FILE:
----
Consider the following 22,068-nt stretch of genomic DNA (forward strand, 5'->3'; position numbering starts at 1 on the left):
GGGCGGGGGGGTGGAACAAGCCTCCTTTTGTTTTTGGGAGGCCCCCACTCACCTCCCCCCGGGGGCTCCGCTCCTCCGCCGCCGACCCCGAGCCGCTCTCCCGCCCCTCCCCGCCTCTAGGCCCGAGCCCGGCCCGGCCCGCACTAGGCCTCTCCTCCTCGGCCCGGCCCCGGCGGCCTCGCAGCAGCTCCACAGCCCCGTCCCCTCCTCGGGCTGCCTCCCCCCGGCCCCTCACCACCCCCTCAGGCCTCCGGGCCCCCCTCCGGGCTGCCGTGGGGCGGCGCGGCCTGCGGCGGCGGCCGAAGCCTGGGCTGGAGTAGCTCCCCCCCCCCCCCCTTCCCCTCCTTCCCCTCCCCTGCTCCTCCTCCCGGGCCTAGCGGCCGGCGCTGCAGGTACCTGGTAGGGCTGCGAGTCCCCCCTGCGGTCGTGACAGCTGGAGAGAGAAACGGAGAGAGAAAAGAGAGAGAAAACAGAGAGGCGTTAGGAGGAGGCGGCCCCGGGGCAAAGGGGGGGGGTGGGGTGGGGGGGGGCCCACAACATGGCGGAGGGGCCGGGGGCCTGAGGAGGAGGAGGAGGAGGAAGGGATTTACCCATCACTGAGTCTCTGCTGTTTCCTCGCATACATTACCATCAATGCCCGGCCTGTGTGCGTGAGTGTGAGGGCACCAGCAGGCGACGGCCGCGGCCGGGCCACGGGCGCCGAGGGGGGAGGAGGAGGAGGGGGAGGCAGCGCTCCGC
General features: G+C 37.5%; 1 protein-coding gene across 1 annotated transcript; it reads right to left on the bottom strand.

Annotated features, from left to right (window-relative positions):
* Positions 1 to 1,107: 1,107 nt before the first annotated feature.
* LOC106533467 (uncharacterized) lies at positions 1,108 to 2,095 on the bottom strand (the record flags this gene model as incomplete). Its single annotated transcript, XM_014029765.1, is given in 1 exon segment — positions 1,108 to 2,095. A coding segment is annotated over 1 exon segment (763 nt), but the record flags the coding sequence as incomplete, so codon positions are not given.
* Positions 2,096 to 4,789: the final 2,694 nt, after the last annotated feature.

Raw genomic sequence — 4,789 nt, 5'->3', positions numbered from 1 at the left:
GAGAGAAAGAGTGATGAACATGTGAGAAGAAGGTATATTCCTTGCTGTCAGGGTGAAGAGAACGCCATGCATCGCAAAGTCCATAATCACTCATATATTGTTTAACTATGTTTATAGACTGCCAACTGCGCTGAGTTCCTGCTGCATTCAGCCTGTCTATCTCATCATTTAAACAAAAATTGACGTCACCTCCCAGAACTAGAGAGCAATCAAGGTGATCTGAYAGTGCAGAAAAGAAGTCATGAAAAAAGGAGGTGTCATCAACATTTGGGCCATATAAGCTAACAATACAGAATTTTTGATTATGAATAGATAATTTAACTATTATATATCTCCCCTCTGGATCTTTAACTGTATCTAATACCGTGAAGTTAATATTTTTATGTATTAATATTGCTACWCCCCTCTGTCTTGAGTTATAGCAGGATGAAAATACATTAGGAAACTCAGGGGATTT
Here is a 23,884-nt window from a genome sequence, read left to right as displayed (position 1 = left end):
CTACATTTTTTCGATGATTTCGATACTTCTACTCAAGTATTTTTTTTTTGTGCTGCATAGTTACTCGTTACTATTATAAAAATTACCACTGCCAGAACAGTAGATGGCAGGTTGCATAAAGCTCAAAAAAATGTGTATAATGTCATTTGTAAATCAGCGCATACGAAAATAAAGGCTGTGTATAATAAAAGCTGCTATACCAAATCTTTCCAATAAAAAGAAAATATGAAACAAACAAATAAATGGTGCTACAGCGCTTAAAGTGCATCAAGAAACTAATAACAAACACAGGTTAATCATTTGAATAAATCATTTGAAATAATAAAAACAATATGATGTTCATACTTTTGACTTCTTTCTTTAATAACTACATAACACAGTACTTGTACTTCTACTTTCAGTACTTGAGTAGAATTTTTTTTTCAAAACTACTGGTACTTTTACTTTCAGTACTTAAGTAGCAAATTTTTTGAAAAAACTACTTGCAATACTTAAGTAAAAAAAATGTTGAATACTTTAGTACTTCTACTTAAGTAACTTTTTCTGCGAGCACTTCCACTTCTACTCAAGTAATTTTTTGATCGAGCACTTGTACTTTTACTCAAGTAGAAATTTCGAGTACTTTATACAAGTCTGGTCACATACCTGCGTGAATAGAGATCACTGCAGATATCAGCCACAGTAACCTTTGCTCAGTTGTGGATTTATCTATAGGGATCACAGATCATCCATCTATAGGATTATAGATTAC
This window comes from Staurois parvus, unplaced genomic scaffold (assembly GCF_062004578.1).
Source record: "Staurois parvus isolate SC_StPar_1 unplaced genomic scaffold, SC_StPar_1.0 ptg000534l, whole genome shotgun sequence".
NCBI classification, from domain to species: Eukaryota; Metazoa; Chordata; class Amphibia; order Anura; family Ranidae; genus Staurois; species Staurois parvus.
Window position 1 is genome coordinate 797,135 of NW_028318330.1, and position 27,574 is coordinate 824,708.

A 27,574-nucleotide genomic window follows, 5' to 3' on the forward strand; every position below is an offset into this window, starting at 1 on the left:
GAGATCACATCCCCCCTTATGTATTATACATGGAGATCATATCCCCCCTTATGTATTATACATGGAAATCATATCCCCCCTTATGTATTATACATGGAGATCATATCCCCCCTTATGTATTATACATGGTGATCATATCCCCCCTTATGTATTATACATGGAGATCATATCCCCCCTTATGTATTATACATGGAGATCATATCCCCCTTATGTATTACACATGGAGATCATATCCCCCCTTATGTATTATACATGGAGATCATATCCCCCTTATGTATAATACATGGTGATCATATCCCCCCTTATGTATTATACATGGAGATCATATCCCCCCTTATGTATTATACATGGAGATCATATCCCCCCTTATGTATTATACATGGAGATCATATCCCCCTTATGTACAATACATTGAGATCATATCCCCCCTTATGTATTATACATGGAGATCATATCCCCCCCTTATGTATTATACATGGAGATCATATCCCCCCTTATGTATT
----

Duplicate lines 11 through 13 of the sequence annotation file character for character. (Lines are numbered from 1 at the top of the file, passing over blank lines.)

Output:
CTACATTTTTTCGATGATTTCGATACTTCTACTCAAGTATTTTTTTTTTGTGCTGCATAGTTACTCGTTACTATTATAAAAATTACCACTGCCAGAACAGTAGATGGCAGGTTGCATAAAGCTCAAAAAAATGTGTATAATGTCATTTGTAAATCAGCGCATACGAAAATAAAGGCTGTGTATAATAAAAGCTGCTATACCAAATCTTTCCAATAAAAAGAAAATATGAAACAAACAAATAAATGGTGCTACAGCGCTTAAAGTGCATCAAGAAACTAATAACAAACACAGGTTAATCATTTGAATAAATCATTTGAAATAATAAAAACAATATGATGTTCATACTTTTGACTTCTTTCTTTAATAACTACATAACACAGTACTTGTACTTCTACTTTCAGTACTTGAGTAGAATTTTTTTTTCAAAACTACTGGTACTTTTACTTTCAGTACTTAAGTAGCAAATTTTTTGAAAAAACTACTTGCAATACTTAAGTAAAAAAAATGTTGAATACTTTAGTACTTCTACTTAAGTAACTTTTTCTGCGAGCACTTCCACTTCTACTCAAGTAATTTTTTGATCGAGCACTTGTACTTTTACTCAAGTAGAAATTTCGAGTACTTTATACAAGTCTGGTCACATACCTGCGTGAATAGAGATCACTGCAGATATCAGCCACAGTAACCTTTGCTCAGTTGTGGATTTATCTATAGGGATCACAGATCATCCATCTATAGGATTATAGATTAC
This window comes from Staurois parvus, unplaced genomic scaffold (assembly GCF_062004578.1).
Source record: "Staurois parvus isolate SC_StPar_1 unplaced genomic scaffold, SC_StPar_1.0 ptg000534l, whole genome shotgun sequence".